The most memorable of these being on a transatlantic flight where we got up from our chairs and retired to the tiny toilet cubicle. I lifted him onto the toilet, tried to find a way to squeeze myself, kneeling, between the toilet and the wall, held him under the armpits so he could do his wee and of course the inevitable follows. “ARRGGGGGHHHHHH, ARRGGHHHHHHH!” (consider at this point how thin the walls on an airplane are) “I’M HAVING A POO DADDY, AAARRRGGGGHHHHHHH!” This screaming goes on for a good 10 minutes when I hear the bing-bong, I don’t even need to look up to know that we should be fastening our seat belts, “Buddy, are you almost done?” “AARRRGGGGGGGHHHH, NO, I HAVE SEVEN MORE POOS!” I consider it important to use every opportunity to teach him the importance of maths.

Just nipping into the shops
We didn’t venture out of the house much in the first few weeks of potty training. Early on, however, my wife and my mother decided to brave a trip to Tesco. My mum just had to nip in very briefly so everyone else stayed in the car. Of course, mum had just disappeared from sight when my son announced “Mummy, I need to wee”. Only 10 mins drive from home my wife threw the car into reverse and headed for the nearest toilet she could think of. They made it, but it did involve my wife having to text her mother-in-law and inform her she was now stranded in Tesco as my wife had deserted her and was now holding hands with a small boy during one of his infamous 20mins long movements.

One minor oversight.

After a while we got to the stage where he could take himself off to toilet by himself. The untold parental joys of the announcement of “I need to wee Daddy” being followed by “Go on then”. Early on he took himself off and my wife and I sat there smugly cuddling each other as we heard our “little man” clanging around with requisite equipment. There was the obvious dragging of the step across the floor, the clanging of positioning and re-positioning of the Lightening McQueen toilet seat, the noise of a small child having a wee, the fumbling for toilet paper and finally the flush and running of the tap before he re-entered the room justifiably proud of himself.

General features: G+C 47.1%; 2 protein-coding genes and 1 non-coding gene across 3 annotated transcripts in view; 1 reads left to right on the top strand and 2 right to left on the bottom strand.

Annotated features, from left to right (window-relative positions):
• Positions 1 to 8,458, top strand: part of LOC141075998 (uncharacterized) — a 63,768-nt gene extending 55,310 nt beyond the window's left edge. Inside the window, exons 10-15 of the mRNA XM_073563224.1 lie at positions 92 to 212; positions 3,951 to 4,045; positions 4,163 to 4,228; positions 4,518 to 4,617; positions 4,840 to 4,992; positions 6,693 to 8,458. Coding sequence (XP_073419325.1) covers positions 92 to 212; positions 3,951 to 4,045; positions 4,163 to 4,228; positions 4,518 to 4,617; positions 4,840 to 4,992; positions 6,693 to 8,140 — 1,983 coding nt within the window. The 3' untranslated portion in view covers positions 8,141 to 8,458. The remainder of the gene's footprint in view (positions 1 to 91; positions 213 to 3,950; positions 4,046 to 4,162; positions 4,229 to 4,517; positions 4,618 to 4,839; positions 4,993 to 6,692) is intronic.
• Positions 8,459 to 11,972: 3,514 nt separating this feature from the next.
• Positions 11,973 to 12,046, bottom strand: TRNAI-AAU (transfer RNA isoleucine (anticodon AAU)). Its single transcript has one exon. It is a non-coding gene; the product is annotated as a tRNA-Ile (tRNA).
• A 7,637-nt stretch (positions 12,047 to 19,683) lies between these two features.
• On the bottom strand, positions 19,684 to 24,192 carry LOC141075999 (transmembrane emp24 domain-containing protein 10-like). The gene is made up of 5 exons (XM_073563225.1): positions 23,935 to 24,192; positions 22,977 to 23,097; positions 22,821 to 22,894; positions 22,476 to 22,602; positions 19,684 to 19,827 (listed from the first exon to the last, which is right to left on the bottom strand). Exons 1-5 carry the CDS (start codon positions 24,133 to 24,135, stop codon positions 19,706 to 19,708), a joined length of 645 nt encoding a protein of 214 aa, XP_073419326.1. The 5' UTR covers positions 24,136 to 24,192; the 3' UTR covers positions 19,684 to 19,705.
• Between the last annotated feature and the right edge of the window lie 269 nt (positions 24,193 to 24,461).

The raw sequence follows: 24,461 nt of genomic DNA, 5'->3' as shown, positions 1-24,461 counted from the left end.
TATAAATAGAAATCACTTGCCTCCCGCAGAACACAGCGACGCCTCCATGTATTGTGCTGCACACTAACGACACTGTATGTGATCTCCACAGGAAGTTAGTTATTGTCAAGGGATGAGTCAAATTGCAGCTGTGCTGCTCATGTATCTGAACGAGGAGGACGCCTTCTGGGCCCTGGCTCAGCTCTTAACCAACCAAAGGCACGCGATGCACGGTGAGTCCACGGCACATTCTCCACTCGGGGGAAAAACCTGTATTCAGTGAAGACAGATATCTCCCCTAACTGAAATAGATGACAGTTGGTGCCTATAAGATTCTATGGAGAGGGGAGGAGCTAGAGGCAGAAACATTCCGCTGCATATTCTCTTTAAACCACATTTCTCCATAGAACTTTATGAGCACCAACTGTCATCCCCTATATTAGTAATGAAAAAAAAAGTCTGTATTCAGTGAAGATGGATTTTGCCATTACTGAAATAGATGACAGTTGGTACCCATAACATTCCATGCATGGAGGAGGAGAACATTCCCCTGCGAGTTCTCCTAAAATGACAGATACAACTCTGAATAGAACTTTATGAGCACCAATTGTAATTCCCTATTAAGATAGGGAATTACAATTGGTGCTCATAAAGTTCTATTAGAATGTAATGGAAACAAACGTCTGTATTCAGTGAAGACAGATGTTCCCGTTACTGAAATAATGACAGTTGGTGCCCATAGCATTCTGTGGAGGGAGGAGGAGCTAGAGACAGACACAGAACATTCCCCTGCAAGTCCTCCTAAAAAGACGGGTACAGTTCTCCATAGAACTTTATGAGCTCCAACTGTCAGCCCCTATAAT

It wasn’t till a few hours later that my wife called me into the downstairs loo to discover that he had put all his equipment in the right place, except that the toilet lid had been down and he apparently hadn’t considered this something that would hinder his achievement. We have one of those toilet lids with a small dip in the middle so there was now a small pool of little boy wee ON TOP of our toilet lid with a single square of toilet paper floating in the centre. He had been so proud of himself, there was little I could do but laugh and head into the kitchen to fetch the rubber gloves.

If you enjoyed this article please  comment and follow me on Twitter @maddadskillz or Facebook or Instagram.  The illustrations are courtesy of @Paulcarlonillustration on Instagram.